What else have I done in the past five months? Oh, I have criss-crossed the Atlantic Ocean a couple of times, playing a recital with Cecile Licad in Baltimore which I played on the gorgeous Andrea Guarneri cello from the late David Soyer (it’s for sale!), another time I flew to LA (on my way to Spokane for a performance of the Walton Concerto) to check out the cello of Lynn Harrell which finally he didn’t want to show me after all (yes, I am looking for a real nice cello – suggestions welcome!!), and a third time for Brahms Double Concerto with Arabella Steinbacher and Marek Janowski in the gorgeous city of San Francisco. In between I played a rather nice Schumann concerto in Zürich, Dvorak in Dublin, recorded and performed Shostakovich No.2 in Nürnberg, recorded with young and very talented Josep Caballé-Domenech two Vieuxtemps Concerti and two Ysaye pieces with the Royal Flemish Orchestra in Antwerp (for Hyperion), Britten Cellosymphony in Madrid with my friend Carlos Kalmar who got married the month afterwards – in between Baltimore and San Francisco, my worst two weeks of the year, I flew to Munich to perform the same evening a recital nearby, next morning rehearsal with the Manchester BBC, next day a recital in London (St.Lukes), right afterwards performance in Sheffield, home for a day, and then off to San Francisco. No, not crazy if you remember that I don’t get tired by traveling. I can sleep anywhere, anytime, in any given positiong, and as I am rather short, I don’t even mind doing all that in economy class – and one day at home feels like holidays and I am relaxed for the next tasks.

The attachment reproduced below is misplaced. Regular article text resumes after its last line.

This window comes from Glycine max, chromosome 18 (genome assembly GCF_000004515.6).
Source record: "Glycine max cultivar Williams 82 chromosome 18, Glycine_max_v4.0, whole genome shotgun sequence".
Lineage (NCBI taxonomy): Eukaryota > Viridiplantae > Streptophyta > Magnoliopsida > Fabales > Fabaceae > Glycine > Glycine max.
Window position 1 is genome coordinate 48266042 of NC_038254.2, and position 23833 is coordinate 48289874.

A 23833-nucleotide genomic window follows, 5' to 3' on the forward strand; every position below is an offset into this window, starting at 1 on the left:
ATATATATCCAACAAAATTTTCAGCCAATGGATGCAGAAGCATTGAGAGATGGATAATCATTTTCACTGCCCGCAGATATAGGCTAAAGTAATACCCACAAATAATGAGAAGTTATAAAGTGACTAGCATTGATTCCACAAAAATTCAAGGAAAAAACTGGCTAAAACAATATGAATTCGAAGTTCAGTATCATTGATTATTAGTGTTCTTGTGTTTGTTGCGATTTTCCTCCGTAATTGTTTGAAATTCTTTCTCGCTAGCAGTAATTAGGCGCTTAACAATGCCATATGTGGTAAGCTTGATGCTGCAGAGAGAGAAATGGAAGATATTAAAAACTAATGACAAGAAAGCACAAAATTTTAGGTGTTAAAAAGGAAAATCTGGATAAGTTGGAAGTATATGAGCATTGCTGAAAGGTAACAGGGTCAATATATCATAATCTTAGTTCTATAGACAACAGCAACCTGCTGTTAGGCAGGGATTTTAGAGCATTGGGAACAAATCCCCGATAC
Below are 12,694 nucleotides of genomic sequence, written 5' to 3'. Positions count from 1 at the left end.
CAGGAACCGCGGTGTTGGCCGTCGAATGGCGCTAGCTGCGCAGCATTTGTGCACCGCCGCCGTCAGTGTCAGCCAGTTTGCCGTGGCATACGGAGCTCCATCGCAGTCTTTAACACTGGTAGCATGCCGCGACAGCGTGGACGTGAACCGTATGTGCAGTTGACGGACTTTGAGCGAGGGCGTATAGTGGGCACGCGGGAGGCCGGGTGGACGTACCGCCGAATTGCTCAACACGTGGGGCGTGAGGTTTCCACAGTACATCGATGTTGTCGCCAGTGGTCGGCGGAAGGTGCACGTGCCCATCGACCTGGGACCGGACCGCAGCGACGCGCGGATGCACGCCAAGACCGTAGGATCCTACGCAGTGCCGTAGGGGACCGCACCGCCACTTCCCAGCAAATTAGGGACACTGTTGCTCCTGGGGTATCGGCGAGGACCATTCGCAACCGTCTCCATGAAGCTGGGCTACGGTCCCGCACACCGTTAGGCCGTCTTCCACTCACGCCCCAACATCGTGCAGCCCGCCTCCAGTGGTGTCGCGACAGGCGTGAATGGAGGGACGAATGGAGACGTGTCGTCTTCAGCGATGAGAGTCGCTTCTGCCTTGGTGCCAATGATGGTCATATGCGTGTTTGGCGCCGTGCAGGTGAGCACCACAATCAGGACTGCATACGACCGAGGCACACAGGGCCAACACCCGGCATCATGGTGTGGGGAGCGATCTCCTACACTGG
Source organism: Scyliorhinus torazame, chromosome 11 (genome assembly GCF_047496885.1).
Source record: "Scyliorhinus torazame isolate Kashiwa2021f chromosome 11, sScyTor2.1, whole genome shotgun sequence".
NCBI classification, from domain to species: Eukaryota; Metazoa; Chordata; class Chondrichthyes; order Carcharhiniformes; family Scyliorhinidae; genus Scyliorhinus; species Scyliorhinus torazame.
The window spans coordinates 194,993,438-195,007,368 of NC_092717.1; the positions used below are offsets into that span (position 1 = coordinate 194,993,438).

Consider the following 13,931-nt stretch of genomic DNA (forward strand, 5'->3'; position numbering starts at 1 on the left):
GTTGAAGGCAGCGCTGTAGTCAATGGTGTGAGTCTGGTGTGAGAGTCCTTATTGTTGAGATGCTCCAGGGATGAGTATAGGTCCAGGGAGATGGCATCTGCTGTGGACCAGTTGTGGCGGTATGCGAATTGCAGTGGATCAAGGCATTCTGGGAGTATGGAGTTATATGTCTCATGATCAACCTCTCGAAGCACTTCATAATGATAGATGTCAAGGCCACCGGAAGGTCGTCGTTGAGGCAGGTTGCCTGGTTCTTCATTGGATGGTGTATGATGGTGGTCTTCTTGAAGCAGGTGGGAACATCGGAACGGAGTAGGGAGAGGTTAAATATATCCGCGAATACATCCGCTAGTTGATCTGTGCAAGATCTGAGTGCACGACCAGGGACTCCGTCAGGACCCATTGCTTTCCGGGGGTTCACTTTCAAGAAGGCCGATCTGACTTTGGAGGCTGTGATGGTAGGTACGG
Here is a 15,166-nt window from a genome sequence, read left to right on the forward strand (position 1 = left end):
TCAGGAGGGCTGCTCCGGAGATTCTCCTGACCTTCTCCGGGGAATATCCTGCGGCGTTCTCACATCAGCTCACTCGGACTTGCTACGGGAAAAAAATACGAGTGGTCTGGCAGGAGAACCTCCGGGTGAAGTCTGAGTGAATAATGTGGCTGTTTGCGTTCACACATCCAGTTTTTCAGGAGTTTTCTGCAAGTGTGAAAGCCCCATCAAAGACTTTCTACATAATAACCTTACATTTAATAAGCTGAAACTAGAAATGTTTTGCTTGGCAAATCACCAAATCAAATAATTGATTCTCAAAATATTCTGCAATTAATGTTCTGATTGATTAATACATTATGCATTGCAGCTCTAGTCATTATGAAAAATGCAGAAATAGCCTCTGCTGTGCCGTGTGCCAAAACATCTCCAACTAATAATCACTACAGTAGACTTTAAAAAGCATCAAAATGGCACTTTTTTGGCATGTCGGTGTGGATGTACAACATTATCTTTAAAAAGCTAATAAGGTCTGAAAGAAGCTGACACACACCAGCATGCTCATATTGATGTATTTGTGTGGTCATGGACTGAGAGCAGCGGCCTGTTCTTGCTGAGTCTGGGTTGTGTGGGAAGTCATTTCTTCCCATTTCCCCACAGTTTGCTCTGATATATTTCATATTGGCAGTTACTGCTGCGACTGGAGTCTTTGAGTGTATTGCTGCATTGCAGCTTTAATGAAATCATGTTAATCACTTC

Right before my birthday end of May I was judging the first (and maybe last) competition of my life. Only three rounds, three days, 16 participants, but what hard work that was. It was the nicest jury imaginable, no bad words, no hidden politics, I can swear on my own hands that nobody tried to push for anything else but what he or she thought was the best. But how do you compare all these different musical personalities with each other? Some where eminently worse than others, but with one fellow I felt so bad as he had clearly not had his best day, acted very nervous, but did some really nice things musically. In the finals there was one cellist who gave it all, took lots of risks but had a few too many technical problems, which I personally didn’t mind, I wanted her to be second, but couldn’t push through the opinion of the non-cellists in the jury. Loved my time there, but don’t need to do it again… 🙂